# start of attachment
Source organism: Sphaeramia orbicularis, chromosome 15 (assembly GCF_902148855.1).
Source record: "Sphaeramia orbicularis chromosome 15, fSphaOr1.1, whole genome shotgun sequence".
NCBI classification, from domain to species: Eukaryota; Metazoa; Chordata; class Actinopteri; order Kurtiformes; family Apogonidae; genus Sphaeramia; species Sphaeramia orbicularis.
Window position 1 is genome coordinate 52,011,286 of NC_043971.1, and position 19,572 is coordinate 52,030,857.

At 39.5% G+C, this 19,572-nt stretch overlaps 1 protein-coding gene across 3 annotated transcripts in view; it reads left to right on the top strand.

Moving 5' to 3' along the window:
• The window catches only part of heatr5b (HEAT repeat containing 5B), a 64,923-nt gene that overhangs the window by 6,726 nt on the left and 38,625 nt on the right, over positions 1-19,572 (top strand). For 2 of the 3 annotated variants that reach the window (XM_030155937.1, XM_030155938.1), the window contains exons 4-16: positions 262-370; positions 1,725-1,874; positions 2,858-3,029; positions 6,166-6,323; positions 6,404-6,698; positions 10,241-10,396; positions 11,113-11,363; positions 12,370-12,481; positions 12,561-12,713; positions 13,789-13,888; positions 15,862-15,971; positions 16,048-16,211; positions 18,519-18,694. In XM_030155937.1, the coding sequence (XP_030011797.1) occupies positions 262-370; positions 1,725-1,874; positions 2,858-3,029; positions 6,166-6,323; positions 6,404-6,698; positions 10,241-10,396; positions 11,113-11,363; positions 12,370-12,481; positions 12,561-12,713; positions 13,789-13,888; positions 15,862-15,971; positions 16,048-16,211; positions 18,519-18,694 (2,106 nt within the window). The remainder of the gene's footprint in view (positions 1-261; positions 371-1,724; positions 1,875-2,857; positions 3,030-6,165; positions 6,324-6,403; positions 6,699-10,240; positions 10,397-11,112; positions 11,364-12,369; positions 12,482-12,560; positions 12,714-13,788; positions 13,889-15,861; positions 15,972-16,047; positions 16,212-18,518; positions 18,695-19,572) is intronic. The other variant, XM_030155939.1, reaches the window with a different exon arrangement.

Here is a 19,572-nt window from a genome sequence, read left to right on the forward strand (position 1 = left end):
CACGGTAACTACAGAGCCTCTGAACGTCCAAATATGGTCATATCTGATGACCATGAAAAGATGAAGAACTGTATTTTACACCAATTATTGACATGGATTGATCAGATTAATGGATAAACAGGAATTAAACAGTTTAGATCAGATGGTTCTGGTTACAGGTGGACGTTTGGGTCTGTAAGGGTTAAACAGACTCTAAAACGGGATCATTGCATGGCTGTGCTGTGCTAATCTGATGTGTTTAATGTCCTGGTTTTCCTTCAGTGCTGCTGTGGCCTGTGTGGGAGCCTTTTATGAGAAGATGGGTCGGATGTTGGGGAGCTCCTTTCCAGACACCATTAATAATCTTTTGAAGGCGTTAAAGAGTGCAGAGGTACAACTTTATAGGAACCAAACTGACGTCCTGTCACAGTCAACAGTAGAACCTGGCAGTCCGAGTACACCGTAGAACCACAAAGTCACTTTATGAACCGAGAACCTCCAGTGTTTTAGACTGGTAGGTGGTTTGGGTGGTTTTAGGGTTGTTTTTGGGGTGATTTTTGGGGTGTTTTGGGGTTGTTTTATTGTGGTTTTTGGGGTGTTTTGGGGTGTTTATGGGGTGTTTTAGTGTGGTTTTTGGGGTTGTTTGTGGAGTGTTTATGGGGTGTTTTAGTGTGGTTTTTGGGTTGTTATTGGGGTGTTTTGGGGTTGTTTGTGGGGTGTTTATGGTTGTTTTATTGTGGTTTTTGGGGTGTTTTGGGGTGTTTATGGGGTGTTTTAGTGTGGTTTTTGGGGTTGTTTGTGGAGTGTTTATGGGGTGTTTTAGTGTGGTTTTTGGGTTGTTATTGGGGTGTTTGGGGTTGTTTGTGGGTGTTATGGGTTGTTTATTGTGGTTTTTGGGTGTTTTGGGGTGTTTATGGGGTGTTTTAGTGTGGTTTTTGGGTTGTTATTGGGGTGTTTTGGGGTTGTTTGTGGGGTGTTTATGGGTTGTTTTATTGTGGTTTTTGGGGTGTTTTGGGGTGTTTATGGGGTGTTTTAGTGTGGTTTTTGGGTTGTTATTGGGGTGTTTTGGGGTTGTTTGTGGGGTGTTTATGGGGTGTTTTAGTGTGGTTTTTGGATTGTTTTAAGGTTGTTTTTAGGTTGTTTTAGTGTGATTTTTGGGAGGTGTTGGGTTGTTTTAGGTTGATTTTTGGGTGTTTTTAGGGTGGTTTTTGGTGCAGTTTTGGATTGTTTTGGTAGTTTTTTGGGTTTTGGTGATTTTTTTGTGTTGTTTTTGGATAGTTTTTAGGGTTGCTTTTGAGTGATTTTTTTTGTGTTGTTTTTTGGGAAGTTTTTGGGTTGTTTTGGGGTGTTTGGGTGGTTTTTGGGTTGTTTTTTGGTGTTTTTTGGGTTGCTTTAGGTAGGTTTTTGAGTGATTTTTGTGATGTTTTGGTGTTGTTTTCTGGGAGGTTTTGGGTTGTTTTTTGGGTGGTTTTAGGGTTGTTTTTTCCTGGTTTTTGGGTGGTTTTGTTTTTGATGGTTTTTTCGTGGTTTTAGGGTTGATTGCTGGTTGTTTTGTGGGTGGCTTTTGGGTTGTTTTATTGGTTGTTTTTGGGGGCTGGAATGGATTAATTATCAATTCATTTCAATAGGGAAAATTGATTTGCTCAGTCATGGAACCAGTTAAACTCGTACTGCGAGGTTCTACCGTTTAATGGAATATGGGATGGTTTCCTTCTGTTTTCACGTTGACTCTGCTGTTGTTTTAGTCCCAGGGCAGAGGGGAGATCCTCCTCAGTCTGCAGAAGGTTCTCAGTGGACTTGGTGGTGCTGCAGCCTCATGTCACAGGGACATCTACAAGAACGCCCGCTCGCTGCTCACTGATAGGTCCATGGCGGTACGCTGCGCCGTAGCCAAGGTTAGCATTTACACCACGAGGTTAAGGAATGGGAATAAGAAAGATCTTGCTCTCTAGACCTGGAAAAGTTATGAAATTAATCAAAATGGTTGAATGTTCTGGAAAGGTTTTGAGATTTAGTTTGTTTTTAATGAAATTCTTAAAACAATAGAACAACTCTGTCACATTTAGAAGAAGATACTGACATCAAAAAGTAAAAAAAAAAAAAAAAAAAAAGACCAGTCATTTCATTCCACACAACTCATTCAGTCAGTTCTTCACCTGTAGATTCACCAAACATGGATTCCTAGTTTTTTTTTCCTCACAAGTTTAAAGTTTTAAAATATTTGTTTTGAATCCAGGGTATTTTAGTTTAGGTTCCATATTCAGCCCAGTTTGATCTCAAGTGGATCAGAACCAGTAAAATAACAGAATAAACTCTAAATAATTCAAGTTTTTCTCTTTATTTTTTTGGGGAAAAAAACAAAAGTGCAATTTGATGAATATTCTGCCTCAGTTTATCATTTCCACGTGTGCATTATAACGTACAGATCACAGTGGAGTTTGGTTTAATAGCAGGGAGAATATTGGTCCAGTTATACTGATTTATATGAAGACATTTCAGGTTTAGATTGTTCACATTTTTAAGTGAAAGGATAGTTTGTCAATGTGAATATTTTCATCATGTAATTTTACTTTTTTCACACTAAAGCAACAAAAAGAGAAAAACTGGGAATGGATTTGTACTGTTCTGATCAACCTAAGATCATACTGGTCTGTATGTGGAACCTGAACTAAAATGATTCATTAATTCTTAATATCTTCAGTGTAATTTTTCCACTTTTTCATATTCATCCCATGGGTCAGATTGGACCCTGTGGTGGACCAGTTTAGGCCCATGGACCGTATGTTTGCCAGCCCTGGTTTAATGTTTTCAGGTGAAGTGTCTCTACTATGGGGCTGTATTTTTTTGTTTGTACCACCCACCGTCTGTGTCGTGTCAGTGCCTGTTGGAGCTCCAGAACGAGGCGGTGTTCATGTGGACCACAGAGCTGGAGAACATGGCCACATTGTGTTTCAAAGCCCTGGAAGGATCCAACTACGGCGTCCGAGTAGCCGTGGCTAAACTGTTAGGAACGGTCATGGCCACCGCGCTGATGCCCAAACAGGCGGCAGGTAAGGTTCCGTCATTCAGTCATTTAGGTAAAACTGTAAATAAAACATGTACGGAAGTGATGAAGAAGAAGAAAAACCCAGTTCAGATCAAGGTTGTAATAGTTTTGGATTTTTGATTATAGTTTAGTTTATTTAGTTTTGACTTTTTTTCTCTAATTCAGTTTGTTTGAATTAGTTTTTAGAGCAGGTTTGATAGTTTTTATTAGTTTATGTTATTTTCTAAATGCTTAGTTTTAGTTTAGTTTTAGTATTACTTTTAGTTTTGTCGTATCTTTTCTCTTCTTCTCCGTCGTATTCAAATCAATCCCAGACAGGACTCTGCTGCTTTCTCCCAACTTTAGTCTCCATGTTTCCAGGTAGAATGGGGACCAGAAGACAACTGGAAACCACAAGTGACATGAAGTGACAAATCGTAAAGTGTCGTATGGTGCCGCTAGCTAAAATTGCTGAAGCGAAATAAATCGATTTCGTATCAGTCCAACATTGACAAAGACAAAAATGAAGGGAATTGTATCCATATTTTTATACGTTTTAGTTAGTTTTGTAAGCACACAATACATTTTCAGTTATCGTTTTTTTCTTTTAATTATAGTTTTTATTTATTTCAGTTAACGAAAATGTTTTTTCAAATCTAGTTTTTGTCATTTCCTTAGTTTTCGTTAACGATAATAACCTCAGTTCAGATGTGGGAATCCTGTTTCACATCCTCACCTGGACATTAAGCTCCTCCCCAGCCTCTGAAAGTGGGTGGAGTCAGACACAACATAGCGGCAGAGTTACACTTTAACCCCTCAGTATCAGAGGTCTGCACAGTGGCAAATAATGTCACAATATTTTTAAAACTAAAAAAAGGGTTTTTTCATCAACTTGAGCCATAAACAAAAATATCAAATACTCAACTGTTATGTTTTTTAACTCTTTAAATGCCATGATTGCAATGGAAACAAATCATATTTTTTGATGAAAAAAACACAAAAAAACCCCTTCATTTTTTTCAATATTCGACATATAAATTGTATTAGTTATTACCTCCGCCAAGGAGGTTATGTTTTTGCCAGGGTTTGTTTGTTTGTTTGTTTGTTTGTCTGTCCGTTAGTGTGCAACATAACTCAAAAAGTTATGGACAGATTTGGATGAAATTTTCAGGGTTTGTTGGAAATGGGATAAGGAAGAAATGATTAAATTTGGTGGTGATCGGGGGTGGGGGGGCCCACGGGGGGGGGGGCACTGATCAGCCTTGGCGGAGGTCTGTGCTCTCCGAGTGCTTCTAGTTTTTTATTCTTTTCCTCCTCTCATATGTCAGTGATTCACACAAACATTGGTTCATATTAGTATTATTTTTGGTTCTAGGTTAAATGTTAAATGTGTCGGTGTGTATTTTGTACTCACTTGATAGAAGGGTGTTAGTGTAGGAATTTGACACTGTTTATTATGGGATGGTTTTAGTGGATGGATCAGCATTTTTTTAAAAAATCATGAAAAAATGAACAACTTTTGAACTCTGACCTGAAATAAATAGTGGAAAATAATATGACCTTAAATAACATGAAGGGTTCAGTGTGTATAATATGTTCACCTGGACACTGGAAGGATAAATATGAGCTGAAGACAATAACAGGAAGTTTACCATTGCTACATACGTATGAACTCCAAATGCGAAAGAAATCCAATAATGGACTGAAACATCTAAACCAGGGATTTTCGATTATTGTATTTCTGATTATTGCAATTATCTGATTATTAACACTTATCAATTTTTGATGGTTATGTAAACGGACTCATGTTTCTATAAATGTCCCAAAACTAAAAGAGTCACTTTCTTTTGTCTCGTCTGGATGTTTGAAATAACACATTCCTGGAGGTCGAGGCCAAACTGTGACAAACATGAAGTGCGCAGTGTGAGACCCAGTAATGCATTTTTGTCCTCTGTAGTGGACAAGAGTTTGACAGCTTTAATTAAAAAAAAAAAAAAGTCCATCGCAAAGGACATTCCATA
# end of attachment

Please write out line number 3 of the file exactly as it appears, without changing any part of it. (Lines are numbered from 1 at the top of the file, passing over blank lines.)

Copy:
NCBI classification, from domain to species: Eukaryota; Metazoa; Chordata; class Actinopteri; order Kurtiformes; family Apogonidae; genus Sphaeramia; species Sphaeramia orbicularis.